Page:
In many ways, Jeremy Gregory’s art world is pure Tacoma. His cartoons are full of gritty, grimy characters in cramped frames; his murals expand like a dark dream with possibilities haunted by shadows.
Now the 39-year-old Tacoma artist is bringing that world into four dimensions: poseable puppets – taggers, skaters, zombies – that star in their own stop-motion short film about bullies, cruelty and the wrong crowd. It opens tonight at Seattle’s Bherd Gallery.
“All of my art from before is like ideas for all this,” said Gregory, gesturing around his basement studio in Tacoma’s South End. If there’s a spare inch of space in there, you’d be challenged to find it. Every desk, table, chair and shelf is scattered with tools, fabric scraps, thread, wire spools, paint, mesh and tiny clay body parts – a hand, some feet.
Oh, and puppets. About 6 inches high, they lurk above the sofa, in bird cages, on Gregory’s handmade foot-wide skate ramps. Skinny (thanks to bendy wire limbs encased in plastic tubes), with a torso of wooden “vertebrae” covered in an old inner tube and oversize sculpted clay hands, feet and head, they slump around the studio with defiant glee, It’s a puppet underworld of graffitists and tough guys.
There’s Bucky, a skater like Gregory himself, with a striped hoodie, red beanie and don’t-care grin. There’s Gabriel, a snowboarder with a blue face and fuzzy long hair who hangs with Bucky to learn skating tricks. There’s Mark, with a gentle, big face and black skin who tags but only his name, nothing serious. There’s Williams, a grizzled old guy with a manic grin. And Z gets drunk on tomatoes and recently turned into a zombie after a shootout.
“I just start making them, then I start seeing what they’re like,” Gregory said.
Part of that is seeing the possibilities of where the puppets can live out their photograph lives. Gregory started making the full puppets about a year ago. He already had been playing around with sculpted clay heads that operated with finger and thumb through the skull and jaw, and wanted something bigger. After he posed Williams holding a “You’ll Like Tacoma” sign on a tideflats bridge for last year’s Art at Work month poster, and Z the zombie made a Tacoma Artbus button and the Halloween cover of the Weekly Volcano, Gregory’s puppet art started to soar.
A prolific worker, he juggled local city of Tacoma mural contracts and teaching at the School of the Arts while making more than 30 of the puppets and photographing them in roadside fights, street skate sessions and more.
“Wherever I can I bring them and take photos,” said Gregory, scrolling through thousands on his computer monitor.
Now the puppets have their own movie. “It’s about this little guy Jimi who just moved from New York,” Gregory said of “Welcome to the Neighborhood,”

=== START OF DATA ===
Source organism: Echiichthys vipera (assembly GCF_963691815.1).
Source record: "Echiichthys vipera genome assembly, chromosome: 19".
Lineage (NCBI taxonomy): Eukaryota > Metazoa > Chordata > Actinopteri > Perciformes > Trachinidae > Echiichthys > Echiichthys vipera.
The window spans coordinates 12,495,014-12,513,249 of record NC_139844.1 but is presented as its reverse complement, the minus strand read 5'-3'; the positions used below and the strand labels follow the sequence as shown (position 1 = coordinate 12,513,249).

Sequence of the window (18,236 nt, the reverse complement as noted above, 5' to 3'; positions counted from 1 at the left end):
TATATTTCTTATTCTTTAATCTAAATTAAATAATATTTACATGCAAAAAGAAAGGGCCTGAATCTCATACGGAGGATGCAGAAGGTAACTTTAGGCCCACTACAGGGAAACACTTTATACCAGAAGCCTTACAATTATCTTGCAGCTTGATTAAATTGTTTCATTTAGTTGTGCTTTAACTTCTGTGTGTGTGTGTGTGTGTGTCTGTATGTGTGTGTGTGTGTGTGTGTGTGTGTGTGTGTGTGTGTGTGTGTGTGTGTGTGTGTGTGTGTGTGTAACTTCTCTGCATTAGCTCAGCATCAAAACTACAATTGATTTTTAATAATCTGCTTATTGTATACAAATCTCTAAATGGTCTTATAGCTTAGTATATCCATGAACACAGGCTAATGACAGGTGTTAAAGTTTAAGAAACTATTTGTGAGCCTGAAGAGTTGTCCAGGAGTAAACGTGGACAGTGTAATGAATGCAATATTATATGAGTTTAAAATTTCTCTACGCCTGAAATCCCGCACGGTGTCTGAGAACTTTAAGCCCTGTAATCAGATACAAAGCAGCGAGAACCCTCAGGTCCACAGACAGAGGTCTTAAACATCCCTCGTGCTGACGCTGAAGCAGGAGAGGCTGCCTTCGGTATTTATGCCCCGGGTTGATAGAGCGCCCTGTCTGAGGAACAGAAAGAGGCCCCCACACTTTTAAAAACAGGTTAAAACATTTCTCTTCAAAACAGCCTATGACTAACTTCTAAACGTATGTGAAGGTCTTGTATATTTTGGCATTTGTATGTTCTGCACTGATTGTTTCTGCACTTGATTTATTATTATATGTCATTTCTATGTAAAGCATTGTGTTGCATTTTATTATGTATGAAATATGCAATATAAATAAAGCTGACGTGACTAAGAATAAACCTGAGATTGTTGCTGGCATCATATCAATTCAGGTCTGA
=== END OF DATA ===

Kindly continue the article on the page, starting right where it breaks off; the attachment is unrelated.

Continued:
The stop-motion film he just spent eight weeks making with Bates College professor Brian Parker will premiere tonight in Seattle’s Bherd Gallery.
“He notices some bullies in the neighborhood shooting birds. They hand him a gun, and he makes the choice to shoot,” he said.
The goofy Jimi, wearing a black turtleneck and oversize Lennon glasses, doesn’t look like a match for the bullies with their sharp noses, narrowed eyes and scary blue skin.
What happens in the end? You’ll have to go to Bherd Gallery and see for yourself. (It’s sad/happy, Gregory said.) But the table-top set, a railroad/industrial wasteland painted by Gregory, is everyone’s stereotype of a gritty Tacoma, and the puppets’ grungy clothes and blackened clay skin echo the dark outlines and shadowed colors of Gregory’s work in paint, even the most hopeful of his murals.
“It all comes from me,” said Gregory of the events his puppets live out. “I went through it, everyone I knew around here went through (shooting birds).”
After a childhood in Brown’s Point, Gregory spent a lot of years “playing,” as he puts it, working odd jobs but not settling down until he attended the Seattle Art Institute at age 28. He had drawn things all his life and done a lot of graffiti. That led him to the mural project in Seattle, which like Tacoma’s seeks to combat urban blight through street art. He drew cartoons for The Evergreen State College newspaper, Vashon’s “The Loop” and City Arts magazine. He recently led teams on three city of Tacoma murals. His art also has shown up on skateboard decks.
“Jeremy’s puppets are a lot like Jeremy,” said Rachael Dotson, a Tacoma muralist who has worked on many projects with Gregory, including upcoming murals at Point Ruston and the Two Ravens building at 25th and Commerce Streets downtown. “They’re a little rough around the edges but you feel an affinity for them. His art is very dark – super-interesting, but an almost secret world. But the puppets move around in the light, in our world. ... They’re more approachable.” ‘Little Big Deal’
What: Puppet exhibit by Tacoma artist Jeremy Gregory
Where: Bherd Studios Gallery, 8537 Greenwood Ave N., Seattle
When: 6-10 tonight
Information: 206-234-8348, bherdstudios. com, jeremygregorynow. blogspot.com
Also: See Gregory’s mural work at East L Street (3200 block); Bergerson Terrace, 5301 S. Orchard; and 2143 Martin Luther King Jr. Way, Tacoma. Upcoming sidewalk mural at Point Ruston development, Tacoma.Rosemary Ponnekanti firstname.lastname@example.org 253-597-8568 blog.thenewstribune.com/arts